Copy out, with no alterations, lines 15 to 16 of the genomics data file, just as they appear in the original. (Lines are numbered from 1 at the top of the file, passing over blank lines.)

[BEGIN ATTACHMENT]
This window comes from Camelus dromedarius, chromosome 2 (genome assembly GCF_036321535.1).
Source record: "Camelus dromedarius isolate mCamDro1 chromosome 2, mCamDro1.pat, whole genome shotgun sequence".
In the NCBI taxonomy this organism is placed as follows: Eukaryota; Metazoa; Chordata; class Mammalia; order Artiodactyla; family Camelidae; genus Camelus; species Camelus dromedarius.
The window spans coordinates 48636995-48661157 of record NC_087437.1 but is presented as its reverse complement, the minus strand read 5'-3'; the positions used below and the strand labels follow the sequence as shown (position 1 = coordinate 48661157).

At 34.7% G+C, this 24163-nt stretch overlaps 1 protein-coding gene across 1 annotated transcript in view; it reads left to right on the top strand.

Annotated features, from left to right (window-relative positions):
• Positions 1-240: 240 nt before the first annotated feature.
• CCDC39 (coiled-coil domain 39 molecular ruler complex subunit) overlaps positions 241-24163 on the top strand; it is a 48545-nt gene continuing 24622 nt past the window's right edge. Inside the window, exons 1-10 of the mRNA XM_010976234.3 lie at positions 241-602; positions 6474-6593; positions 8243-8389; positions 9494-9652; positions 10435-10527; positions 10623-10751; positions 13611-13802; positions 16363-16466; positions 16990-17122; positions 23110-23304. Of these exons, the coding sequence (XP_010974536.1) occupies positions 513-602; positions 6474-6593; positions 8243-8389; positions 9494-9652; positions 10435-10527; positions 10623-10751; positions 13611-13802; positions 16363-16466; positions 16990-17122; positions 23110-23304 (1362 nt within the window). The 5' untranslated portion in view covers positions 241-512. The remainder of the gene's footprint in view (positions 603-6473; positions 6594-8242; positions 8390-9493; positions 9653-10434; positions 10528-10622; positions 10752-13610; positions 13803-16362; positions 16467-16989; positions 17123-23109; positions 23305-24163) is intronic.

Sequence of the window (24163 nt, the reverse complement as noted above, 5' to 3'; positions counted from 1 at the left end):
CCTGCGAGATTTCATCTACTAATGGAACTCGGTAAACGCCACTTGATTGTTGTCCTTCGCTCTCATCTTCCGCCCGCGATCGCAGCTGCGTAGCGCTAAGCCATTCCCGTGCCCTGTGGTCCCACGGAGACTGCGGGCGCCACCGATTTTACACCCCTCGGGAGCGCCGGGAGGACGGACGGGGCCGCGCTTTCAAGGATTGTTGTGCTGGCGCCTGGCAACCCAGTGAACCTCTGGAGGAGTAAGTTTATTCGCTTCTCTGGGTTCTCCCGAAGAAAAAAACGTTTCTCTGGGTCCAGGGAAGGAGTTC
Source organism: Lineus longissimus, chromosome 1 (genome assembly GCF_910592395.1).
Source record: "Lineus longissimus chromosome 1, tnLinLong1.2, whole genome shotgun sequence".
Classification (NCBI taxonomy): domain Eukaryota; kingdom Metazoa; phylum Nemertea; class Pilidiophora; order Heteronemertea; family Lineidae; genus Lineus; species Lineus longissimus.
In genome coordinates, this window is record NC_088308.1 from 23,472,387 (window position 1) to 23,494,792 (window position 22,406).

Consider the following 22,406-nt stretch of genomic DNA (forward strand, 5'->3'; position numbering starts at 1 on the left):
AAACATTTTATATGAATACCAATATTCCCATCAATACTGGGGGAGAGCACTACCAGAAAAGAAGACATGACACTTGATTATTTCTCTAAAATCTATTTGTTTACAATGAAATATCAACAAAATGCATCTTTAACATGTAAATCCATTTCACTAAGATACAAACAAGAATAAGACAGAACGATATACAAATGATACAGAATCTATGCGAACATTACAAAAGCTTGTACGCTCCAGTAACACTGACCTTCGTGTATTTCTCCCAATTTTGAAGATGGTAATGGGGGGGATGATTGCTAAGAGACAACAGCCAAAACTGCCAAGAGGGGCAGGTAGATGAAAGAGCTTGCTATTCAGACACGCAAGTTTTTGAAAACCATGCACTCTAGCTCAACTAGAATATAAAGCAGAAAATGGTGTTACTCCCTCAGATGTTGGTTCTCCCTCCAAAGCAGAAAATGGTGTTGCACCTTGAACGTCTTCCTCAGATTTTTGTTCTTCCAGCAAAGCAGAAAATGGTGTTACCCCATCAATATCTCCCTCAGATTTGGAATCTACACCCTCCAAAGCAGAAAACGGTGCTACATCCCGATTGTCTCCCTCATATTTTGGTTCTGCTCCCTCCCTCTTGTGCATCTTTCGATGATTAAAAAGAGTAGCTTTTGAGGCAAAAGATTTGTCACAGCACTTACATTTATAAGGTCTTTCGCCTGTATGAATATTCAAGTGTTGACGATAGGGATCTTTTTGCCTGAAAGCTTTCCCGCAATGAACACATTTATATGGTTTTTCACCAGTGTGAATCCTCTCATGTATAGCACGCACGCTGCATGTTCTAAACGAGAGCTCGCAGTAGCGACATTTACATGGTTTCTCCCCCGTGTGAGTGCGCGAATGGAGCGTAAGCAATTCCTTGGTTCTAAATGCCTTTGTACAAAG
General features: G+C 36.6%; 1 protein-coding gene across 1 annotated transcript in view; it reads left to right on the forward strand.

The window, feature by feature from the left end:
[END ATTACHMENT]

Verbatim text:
Consider the following 22,406-nt stretch of genomic DNA (forward strand, 5'->3'; position numbering starts at 1 on the left):
AAACATTTTATATGAATACCAATATTCCCATCAATACTGGGGGAGAGCACTACCAGAAAAGAAGACATGACACTTGATTATTTCTCTAAAATCTATTTGTTTACAATGAAATATCAACAAAATGCATCTTTAACATGTAAATCCATTTCACTAAGATACAAACAAGAATAAGACAGAACGATATACAAATGATACAGAATCTATGCGAACATTACAAAAGCTTGTACGCTCCAGTAACACTGACCTTCGTGTATTTCTCCCAATTTTGAAGATGGTAATGGGGGGGATGATTGCTAAGAGACAACAGCCAAAACTGCCAAGAGGGGCAGGTAGATGAAAGAGCTTGCTATTCAGACACGCAAGTTTTTGAAAACCATGCACTCTAGCTCAACTAGAATATAAAGCAGAAAATGGTGTTACTCCCTCAGATGTTGGTTCTCCCTCCAAAGCAGAAAATGGTGTTGCACCTTGAACGTCTTCCTCAGATTTTTGTTCTTCCAGCAAAGCAGAAAATGGTGTTACCCCATCAATATCTCCCTCAGATTTGGAATCTACACCCTCCAAAGCAGAAAACGGTGCTACATCCCGATTGTCTCCCTCATATTTTGGTTCTGCTCCCTCCCTCTTGTGCATCTTTCGATGATTAAAAAGAGTAGCTTTTGAGGCAAAAGATTTGTCACAGCACTTACATTTATAAGGTCTTTCGCCTGTATGAATATTCAAGTGTTGACGATAGGGATCTTTTTGCCTGAAAGCTTTCCCGCAATGAACACATTTATATGGTTTTTCACCAGTGTGAATCCTCTCATGTATAGCACGCACGCTGCATGTTCTAAACGAGAGCTCGCAGTAGCGACATTTACATGGTTTCTCCCCCGTGTGAGTGCGCGAATGGAGCGTAAGCAATTCCTTGGTTCTAAATGCCTTTGTACAAAG